3. Agreed. I’m never going back to greasy wet lubes again. I’ve also been using Squirt Wax lube in combination with this with great results. I feel like a touch up every few rides with the Squirt lube prolongs the life of the hot wax.

  4. I soak chains in regular melted Gulf brand paraffin canning wax every 300 miles or so. The wax melts in a double boiler with on old steel vegetable strainer set in it, about 1/2 inch from the boiler bottom. With a good stir dirt and black alum oxide will drop through the strainer holes. At the beginning of the next wax session, when the wax just begins to melt, I’ll lift that strainer out and dump the 1/16 inch of initial wax melt — along with all the settled debris — return the strainer and let the remainder melt. Takes about .5 hour to do the two ridden bikes in our household. Clean, easy, and a super quiet ride.

  5. You should leave the chain in the was til it starts to skin approx 127 degrees Fahrenheit. This way the wax (sticks) to the internal chain instead of just running off.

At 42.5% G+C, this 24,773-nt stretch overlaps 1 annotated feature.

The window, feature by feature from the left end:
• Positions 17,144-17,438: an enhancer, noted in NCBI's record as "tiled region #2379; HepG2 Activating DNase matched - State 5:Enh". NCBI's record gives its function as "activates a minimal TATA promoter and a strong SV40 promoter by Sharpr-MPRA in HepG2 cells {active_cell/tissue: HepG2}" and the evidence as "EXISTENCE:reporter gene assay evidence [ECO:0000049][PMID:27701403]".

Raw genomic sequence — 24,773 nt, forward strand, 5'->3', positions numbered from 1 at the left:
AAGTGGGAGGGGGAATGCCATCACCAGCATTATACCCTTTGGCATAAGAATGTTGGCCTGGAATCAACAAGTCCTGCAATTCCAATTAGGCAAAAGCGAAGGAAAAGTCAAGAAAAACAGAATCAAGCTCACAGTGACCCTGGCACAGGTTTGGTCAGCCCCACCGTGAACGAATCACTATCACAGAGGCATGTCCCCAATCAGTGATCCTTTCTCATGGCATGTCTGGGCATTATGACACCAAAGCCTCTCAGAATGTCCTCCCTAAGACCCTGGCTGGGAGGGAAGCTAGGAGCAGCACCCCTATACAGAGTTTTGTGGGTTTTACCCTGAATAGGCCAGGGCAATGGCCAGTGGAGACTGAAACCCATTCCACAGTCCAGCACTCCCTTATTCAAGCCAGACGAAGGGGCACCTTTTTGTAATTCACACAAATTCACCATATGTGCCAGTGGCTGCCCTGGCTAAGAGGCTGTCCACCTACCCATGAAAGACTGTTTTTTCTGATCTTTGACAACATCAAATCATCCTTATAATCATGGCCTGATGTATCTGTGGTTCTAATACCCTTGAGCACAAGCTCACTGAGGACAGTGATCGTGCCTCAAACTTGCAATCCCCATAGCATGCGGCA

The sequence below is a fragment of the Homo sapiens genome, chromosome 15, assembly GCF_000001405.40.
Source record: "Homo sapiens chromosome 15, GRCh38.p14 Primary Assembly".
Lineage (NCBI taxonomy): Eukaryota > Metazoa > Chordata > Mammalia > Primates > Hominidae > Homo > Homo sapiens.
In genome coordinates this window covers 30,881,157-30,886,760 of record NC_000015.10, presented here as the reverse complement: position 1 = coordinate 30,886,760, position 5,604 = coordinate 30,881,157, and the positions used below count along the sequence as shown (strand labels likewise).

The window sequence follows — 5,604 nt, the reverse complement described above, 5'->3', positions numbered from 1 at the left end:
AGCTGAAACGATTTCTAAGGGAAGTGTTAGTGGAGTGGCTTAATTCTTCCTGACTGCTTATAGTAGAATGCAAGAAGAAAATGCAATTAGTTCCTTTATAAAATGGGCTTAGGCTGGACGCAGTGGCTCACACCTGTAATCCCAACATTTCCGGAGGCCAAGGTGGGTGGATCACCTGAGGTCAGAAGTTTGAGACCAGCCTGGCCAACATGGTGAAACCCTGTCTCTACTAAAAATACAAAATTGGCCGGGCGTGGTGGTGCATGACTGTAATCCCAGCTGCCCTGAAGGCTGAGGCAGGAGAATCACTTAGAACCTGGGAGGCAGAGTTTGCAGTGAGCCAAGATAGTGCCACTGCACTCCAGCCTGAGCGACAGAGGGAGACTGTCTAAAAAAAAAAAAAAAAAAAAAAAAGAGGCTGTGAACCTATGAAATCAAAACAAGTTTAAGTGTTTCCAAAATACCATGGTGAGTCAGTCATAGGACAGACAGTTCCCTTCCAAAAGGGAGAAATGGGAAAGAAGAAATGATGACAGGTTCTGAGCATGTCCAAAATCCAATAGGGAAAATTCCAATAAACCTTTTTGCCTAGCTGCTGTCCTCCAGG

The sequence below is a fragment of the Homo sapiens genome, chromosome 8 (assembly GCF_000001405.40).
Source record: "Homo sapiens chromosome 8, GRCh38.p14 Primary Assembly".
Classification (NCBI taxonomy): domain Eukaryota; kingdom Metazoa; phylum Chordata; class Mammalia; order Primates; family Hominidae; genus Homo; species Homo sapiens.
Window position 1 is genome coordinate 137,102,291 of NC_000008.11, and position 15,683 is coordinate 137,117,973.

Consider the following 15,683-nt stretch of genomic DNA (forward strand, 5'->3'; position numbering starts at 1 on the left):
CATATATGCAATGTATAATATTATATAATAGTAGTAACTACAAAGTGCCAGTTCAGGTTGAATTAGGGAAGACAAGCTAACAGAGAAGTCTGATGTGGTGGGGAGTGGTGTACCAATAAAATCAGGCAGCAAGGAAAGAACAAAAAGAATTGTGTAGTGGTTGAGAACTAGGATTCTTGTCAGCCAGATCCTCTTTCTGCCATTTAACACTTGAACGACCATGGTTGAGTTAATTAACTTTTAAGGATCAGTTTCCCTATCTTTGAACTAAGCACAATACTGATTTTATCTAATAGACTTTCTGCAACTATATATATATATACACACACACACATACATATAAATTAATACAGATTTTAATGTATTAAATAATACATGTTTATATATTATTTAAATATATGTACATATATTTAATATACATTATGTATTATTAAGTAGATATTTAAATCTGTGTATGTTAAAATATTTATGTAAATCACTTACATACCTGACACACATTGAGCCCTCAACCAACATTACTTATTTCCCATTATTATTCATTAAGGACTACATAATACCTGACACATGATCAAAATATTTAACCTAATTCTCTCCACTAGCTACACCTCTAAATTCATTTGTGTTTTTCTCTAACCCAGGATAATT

Wipe the excess off with a disposable glove.

  6. Great idea. I’ll have to try this to see how long it lasts. Hard to believe it would last several hundred miles, though. Cold wax applications are the same material, just not applied deep within the bearings. Cold wax only lasts a few rides in my extremely dry, and dusty, environment.

    I would advise against soaking a new chain in MS. You’ll strip the factory lube from the inner bearings. You don’t want to do that. Wiping a chain down, new or old, with MS is great though.

    1. Hi Frank – I’ve always soaked in MS for about 15-20 minutes, but the Molten Speed Wax site actually advises soaking overnight. I think the idea here is that the hot wax application penetrates between the links and becomes the new lubrication for the chain, which is why it lasts so long.